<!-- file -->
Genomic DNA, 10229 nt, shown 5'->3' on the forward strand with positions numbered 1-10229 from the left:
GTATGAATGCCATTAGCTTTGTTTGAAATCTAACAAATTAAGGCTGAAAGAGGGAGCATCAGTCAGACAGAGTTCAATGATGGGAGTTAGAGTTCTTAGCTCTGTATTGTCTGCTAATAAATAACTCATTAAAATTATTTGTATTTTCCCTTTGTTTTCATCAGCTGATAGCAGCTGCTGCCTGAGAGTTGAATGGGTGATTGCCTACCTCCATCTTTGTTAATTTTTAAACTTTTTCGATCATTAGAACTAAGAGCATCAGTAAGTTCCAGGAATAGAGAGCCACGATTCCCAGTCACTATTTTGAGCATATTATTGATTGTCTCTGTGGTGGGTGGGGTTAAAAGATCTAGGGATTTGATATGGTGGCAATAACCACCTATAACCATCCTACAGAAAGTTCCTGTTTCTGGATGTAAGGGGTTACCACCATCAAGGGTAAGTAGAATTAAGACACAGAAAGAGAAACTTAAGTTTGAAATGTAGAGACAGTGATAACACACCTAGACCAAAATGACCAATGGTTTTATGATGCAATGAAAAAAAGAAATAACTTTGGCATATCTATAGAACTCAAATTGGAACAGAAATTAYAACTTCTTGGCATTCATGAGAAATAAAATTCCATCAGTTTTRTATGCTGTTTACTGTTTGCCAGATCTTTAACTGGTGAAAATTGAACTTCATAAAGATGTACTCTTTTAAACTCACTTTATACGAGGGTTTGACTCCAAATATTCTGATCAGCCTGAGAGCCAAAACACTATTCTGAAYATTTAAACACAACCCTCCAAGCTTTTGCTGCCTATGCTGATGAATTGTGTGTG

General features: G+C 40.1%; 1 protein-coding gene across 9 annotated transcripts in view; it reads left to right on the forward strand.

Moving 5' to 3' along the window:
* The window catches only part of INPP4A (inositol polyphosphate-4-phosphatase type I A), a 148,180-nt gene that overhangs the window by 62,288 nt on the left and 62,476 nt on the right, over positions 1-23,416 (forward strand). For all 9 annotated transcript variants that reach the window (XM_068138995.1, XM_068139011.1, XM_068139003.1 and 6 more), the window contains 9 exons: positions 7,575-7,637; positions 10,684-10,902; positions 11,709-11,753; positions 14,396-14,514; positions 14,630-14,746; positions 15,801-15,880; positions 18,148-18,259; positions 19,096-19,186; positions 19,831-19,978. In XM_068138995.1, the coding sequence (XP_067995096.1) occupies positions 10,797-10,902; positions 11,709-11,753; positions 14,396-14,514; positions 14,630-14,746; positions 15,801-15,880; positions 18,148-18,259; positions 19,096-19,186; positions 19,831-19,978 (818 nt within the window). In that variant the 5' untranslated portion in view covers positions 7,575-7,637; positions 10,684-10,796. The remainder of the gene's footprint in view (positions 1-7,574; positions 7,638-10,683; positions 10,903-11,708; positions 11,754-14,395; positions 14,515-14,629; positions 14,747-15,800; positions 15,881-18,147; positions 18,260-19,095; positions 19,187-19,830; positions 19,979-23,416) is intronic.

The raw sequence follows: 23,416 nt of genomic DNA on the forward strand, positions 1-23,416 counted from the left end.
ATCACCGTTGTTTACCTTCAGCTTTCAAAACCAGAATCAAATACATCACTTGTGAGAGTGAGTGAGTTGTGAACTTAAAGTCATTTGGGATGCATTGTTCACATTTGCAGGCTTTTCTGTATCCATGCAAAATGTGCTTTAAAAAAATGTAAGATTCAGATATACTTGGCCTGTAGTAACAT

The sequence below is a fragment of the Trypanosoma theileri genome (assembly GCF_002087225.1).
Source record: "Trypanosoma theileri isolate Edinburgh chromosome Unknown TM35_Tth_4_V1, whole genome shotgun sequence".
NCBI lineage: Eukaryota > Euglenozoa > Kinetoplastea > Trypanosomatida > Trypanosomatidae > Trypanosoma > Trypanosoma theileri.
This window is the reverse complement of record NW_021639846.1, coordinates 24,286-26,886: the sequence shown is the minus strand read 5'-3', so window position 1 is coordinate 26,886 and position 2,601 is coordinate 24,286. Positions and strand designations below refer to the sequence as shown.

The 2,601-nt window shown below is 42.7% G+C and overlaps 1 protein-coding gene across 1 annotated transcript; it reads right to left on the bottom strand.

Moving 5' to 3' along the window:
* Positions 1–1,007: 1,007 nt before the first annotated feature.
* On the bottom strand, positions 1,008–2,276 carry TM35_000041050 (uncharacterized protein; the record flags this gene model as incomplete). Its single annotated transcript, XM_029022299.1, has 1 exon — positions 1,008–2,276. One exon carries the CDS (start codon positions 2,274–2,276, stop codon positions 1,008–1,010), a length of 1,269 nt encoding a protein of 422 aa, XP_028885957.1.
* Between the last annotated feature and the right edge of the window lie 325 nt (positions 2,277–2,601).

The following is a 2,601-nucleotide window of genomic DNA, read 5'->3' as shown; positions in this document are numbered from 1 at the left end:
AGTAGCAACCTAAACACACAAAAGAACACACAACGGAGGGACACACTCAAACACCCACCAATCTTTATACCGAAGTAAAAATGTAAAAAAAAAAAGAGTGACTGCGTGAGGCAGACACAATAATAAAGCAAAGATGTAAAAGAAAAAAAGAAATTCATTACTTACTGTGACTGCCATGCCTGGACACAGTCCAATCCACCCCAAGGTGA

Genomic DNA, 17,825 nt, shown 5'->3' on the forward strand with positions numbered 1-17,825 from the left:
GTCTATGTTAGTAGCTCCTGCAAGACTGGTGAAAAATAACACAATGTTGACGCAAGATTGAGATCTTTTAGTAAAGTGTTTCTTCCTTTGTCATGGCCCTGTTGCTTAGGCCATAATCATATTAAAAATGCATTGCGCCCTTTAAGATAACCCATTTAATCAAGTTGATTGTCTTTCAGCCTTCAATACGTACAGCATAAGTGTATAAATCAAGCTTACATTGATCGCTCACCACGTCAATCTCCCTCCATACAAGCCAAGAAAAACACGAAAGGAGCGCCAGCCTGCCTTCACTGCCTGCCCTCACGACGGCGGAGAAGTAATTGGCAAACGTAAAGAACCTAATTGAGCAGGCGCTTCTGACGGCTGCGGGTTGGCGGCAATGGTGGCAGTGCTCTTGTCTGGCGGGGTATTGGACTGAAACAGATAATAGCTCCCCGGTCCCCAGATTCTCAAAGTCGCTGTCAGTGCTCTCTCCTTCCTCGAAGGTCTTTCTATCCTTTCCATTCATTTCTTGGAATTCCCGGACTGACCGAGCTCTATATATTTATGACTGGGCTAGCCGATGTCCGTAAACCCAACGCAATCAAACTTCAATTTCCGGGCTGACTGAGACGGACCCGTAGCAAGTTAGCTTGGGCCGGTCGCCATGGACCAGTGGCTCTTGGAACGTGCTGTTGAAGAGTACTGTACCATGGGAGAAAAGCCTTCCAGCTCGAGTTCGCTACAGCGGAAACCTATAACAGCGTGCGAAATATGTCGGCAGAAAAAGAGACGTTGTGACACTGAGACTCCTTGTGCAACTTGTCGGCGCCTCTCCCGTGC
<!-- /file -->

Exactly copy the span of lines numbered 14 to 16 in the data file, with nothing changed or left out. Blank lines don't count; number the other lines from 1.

* Positions 1–1,007: 1,007 nt before the first annotated feature.
* On the bottom strand, positions 1,008–2,276 carry TM35_000041050 (uncharacterized protein; the record flags this gene model as incomplete). Its single annotated transcript, XM_029022299.1, has 1 exon — positions 1,008–2,276. One exon carries the CDS (start codon positions 2,274–2,276, stop codon positions 1,008–1,010), a length of 1,269 nt encoding a protein of 422 aa, XP_028885957.1.
* Between the last annotated feature and the right edge of the window lie 325 nt (positions 2,277–2,601).